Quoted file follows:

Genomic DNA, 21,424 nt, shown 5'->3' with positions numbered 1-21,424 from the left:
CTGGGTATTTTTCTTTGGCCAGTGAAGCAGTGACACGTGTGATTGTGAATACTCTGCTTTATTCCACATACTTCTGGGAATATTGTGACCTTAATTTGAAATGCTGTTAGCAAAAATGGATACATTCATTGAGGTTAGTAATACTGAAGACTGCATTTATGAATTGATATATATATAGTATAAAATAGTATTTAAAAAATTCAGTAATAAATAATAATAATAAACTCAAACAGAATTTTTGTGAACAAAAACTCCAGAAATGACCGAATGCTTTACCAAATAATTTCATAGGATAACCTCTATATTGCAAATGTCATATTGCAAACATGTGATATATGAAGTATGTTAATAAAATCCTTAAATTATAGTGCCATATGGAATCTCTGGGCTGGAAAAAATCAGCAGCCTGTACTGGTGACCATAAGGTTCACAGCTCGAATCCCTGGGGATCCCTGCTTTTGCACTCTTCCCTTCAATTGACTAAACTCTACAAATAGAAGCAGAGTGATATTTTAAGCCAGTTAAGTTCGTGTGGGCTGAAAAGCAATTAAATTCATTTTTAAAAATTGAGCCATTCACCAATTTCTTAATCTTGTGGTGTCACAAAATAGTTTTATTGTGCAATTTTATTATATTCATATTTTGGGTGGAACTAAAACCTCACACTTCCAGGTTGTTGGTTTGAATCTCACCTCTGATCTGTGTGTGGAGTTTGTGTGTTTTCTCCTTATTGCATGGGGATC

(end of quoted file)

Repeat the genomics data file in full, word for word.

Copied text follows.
Genomic DNA, 21,424 nt, shown 5'->3' with positions numbered 1-21,424 from the left:
CTGGGTATTTTTCTTTGGCCAGTGAAGCAGTGACACGTGTGATTGTGAATACTCTGCTTTATTCCACATACTTCTGGGAATATTGTGACCTTAATTTGAAATGCTGTTAGCAAAAATGGATACATTCATTGAGGTTAGTAATACTGAAGACTGCATTTATGAATTGATATATATATAGTATAAAATAGTATTTAAAAAATTCAGTAATAAATAATAATAATAAACTCAAACAGAATTTTTGTGAACAAAAACTCCAGAAATGACCGAATGCTTTACCAAATAATTTCATAGGATAACCTCTATATTGCAAATGTCATATTGCAAACATGTGATATATGAAGTATGTTAATAAAATCCTTAAATTATAGTGCCATATGGAATCTCTGGGCTGGAAAAAATCAGCAGCCTGTACTGGTGACCATAAGGTTCACAGCTCGAATCCCTGGGGATCCCTGCTTTTGCACTCTTCCCTTCAATTGACTAAACTCTACAAATAGAAGCAGAGTGATATTTTAAGCCAGTTAAGTTCGTGTGGGCTGAAAAGCAATTAAATTCATTTTTAAAAATTGAGCCATTCACCAATTTCTTAATCTTGTGGTGTCACAAAATAGTTTTATTGTGCAATTTTATTATATTCATATTTTGGGTGGAACTAAAACCTCACACTTCCAGGTTGTTGGTTTGAATCTCACCTCTGATCTGTGTGTGGAGTTTGTGTGTTTTCTCCTTATTGCATGGGGATC